Most consider Ladies and Gentlemen your magnum opus. Do you?
“I don’t ever think like that. I know most people want to be able to define a band by a single thing. It’s a reductionist idea: this is band x, this is their best record, these are their influences. I don’t like to do that with anyone’s music, let alone my own.”

Are you still inspired by other people’s music?
“Kind of, but it’s really important to drag the influences kicking and screaming into your own world. You can’t afford to just pass them off as your own. It's dilution of ideas, like carbon copying: each time you copy something it gets progressively weaker and harder to read. I think great beauty comes from tearing up these influences and scattering them through your world.”

Has the Stooges' influence on you been as pronounced as it seems?
“Not in the fact that, in Spacemen 3, we just wanted to turn around and played Stooges covers. Early on, we were listening to the Stooges, then came Suicide, then we’d start listening to Sun Ra, and pick up on all these lateral threads that ran between them.”

Do you think of Spacemen 3, now, fondly?
“The question is, really, do I think of it? Well, yeah, bits of it, and I do tend to remember the better elements. But, I just don’t really spend my time wallowing in memories; I tend to focus on pushing this thing forward always. I think so much now is made of the past. The talk’s always about reforming bands, but that’s just reforming old ideas. The notion that you can do what it was when you were a kid, that’s just insane. People are always obsessed, too, whether a reformed band is still ‘the same’. Well, of course it’s going to be the same; why would it be any different if you’re just out to copy whatever it was you used to be?”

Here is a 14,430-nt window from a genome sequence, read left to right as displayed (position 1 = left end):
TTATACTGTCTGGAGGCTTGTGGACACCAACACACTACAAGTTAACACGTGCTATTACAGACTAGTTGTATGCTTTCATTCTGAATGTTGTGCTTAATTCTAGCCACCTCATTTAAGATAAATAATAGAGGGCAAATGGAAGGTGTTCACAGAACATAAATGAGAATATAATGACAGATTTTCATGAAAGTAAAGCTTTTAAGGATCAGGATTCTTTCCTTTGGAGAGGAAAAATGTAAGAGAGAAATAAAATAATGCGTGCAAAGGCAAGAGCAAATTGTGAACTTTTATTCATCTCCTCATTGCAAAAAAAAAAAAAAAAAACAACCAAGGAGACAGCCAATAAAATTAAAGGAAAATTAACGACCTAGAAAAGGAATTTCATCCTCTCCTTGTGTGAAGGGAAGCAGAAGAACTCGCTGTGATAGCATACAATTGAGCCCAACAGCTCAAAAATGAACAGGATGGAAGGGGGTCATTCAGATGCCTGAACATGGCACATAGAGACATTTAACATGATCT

So promoters have made overtures to you about a Spacemen 3 reformation?
“Yeah, because that's become its own industry, with its own lingo: the original line-up, the original members. What lengths can this be taken to? The original audience? The original sound-man? Who cares!”

How do you feel about the My Bloody Valentine reunion?
“I’ve known Kevin [Shields] for many years, so I wish him well. I’m not talking about them, of course; I’m not trying to point the finger at anybody. No one reformation is the culprit. It’s just become this movement, and that’s what disheartens me. Too much looking backwards.”

You never think about your place in rock history?
“I don't know if you can think about where you fit in, because you don't. There's never this single, set idea of what music is, what it means. You can only think of yourself in the way you relate to the universe. Sure, you're special and you're unique, but in the big scheme of things, you're just a tiny speck in the middle of all of this wonder. I’ve said this before, but: music is something special, something intangible, something magical. We don't really understand music, why it moves us so, but it has this amazing power over human-beings. Which is why it's really sad that all the success in music is, somehow, to do with commerce. If that's success, if that's the measuring stick, then I don't ever want to weigh myself by those terms.”